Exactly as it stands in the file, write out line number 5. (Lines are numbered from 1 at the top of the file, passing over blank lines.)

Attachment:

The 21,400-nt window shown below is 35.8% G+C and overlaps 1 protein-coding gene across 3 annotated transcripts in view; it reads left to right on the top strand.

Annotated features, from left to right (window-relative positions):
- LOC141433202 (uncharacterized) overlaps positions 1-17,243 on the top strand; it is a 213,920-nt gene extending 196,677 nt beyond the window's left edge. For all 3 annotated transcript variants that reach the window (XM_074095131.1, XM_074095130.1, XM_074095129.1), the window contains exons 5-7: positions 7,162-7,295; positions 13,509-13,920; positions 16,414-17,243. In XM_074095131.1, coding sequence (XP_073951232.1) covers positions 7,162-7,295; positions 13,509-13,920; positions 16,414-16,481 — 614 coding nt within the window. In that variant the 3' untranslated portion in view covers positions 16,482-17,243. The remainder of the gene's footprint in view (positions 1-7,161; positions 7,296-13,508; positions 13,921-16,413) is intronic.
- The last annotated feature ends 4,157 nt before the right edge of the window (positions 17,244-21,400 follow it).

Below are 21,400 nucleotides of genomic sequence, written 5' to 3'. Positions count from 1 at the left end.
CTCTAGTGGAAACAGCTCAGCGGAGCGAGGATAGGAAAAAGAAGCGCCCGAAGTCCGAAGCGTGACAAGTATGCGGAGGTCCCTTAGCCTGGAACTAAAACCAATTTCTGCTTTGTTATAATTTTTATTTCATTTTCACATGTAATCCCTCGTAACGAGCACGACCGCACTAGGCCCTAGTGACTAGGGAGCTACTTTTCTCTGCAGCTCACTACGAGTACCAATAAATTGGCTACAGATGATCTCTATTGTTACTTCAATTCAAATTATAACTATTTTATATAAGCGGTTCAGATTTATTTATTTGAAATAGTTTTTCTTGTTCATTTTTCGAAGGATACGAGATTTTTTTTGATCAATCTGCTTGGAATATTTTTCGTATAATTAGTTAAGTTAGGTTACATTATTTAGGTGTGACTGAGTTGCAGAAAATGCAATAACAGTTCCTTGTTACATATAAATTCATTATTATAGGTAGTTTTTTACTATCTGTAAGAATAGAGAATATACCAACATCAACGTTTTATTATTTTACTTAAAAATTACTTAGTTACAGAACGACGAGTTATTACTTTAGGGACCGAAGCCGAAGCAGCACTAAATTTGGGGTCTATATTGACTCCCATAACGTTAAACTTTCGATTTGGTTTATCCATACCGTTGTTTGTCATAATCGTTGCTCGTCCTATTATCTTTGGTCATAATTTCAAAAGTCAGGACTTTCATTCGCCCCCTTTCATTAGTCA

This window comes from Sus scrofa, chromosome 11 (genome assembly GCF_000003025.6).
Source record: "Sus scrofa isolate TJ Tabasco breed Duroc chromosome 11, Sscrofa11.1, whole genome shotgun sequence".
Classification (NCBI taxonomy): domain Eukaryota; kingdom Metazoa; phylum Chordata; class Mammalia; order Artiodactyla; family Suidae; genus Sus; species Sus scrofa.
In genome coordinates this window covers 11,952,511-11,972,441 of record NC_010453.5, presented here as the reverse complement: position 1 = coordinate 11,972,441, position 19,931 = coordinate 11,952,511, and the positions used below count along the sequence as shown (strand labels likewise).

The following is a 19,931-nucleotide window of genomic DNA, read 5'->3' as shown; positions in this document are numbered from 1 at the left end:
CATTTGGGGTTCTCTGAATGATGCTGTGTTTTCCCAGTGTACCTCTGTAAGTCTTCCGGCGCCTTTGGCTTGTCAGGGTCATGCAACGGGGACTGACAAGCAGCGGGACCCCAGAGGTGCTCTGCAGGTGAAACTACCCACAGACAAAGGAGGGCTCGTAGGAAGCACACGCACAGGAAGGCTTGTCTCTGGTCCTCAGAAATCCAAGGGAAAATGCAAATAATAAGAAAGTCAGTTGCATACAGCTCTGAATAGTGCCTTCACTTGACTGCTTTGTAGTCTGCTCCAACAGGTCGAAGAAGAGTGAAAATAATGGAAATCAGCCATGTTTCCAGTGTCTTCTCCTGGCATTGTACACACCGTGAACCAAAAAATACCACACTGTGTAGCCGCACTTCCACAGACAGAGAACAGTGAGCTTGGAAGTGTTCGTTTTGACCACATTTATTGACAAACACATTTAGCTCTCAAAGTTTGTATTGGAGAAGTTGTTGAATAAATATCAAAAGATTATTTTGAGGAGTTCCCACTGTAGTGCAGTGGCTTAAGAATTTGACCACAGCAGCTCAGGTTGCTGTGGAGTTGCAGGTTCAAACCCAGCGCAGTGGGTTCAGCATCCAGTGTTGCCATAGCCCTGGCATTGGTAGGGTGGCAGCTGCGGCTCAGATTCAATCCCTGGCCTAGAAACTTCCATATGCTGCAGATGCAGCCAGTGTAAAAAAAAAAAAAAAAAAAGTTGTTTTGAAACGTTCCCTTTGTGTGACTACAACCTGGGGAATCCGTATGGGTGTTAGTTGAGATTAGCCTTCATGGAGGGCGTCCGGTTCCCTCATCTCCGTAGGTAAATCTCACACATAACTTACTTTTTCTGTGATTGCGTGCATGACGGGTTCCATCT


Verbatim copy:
Below are 21,400 nucleotides of genomic sequence, written 5' to 3'. Positions count from 1 at the left end.